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Without High Speed Rail Service What Good Is New Train Station?

The new Niagara Falls International Railway Station and Intermodal Transportation Center

by Mike Hudson

Back in 2010, for Niagara Falls Mayor Paul Dyster, it was all about high speed rail. President Barack Obama had committed to funding the concept, with New York State alone to receive $151 million to promote the concept. Dyster used the publicity to justify spending $44 million on a new train station here, and the suckers bought right in.

The now abandoned Empire Corridor proposal — a designated route between Buffalo and Albany — did not call for an extension of high-speed rail service from Buffalo to Niagara Falls to begin with, but Dyster argued that should not be viewed as an indication the city is being left out of the region’s overall rail improvement plans.

“More, better and faster train service can be an engine for economic growth throughout New York State,” he said.

Boy, was he ever wrong.

Dyster’s request came at a time when $8 billion had been budgeted under the American Recovery and Reinvestment Act for the development of high-speed rail systems nationwide. President Barack Obama has allocated another $5 billion in high-speed rail funding as part of the 2010 federal budget.

The mayor remains a staunch Obama supporter.

“We must not turn our backs on the future, but rather unite behind the president to finish the job we started — moving America forward into a better, brighter future for all of our citizens,” Dyster said.

The present train station on Lockport Rd. is small, but large enough to accommodate the average of 30 passengers who leave the falls every day. The good news is that it costs taxpayers nothing to operate. The cost of running it is borne by Amtrak. That will soon change. Taxpayers will pay to maintain the new $44 million train station.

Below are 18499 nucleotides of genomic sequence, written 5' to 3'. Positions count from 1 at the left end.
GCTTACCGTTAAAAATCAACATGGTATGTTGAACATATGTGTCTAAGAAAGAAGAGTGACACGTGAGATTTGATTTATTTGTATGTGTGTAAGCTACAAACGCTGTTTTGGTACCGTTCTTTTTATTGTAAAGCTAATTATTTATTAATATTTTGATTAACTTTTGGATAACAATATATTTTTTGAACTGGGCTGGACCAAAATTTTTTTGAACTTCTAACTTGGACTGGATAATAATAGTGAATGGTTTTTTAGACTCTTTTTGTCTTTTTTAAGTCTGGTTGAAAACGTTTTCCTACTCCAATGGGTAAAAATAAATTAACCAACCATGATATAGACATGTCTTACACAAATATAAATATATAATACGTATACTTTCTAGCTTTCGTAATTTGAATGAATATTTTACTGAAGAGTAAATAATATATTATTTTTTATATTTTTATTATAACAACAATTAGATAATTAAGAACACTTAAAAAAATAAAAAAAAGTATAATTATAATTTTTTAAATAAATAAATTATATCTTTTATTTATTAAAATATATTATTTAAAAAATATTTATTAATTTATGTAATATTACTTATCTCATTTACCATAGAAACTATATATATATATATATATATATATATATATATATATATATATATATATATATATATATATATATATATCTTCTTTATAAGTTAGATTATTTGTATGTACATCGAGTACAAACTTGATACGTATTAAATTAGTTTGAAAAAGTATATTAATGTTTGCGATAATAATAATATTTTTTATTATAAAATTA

But less than a year later. In December 2011, Congress stripped the high speed rail program of funding and, while the $44 million boondoggle Dyster calls the Niagara Falls International Railway Station and Intermodal Transportation Center kept chug chug chugging along.

“The line between Buffalo and Niagara Falls is relatively low on the high-speed agenda,” Mayor Paul A. Dyster admitted after attending an Albany meeting on fast-rail service during the height of the 2010 hysteria. “Transportation planners are thinking about the eventual possibility of re-establishing railroad commuter service between Buffalo and Niagara Falls, and we could see expanded use of the ‘Maple Leaf’ train to Canada if the downstate portion of its route is upgraded for faster service.”

Who these “transportation planners” were or whether the actually existed anywhere other than the mayor’s mind was never determined.

“Perhaps most exciting of all, it gives us an opportunity to play a leading role in development of a high-speed rail system that is going to connect New York City to Toronto, one of the most exciting developments in transportation in all of North America over the next decade,” Dyster said in 2010.

The decade he was talking about is now 60 percent over with and there will be no high speed rail anywhere in North America prior to 2020, if there is ever.

Big for its britches. The Niagara Falls Station is bigger than other city’s stations that do 10 times the passenger rides.

Praising the advantages of railroad passenger travel over the use of automobiles, Mayor Paul A. Dyster strongly endorsed the concept of high-speed rail traffic between Niagara Falls and New York City via Buffalo and Albany in 2010.

Addressing the city Council, he described then recent business trips to New York, which he said were more productive and efficient than if he had driven there on the State Thruway.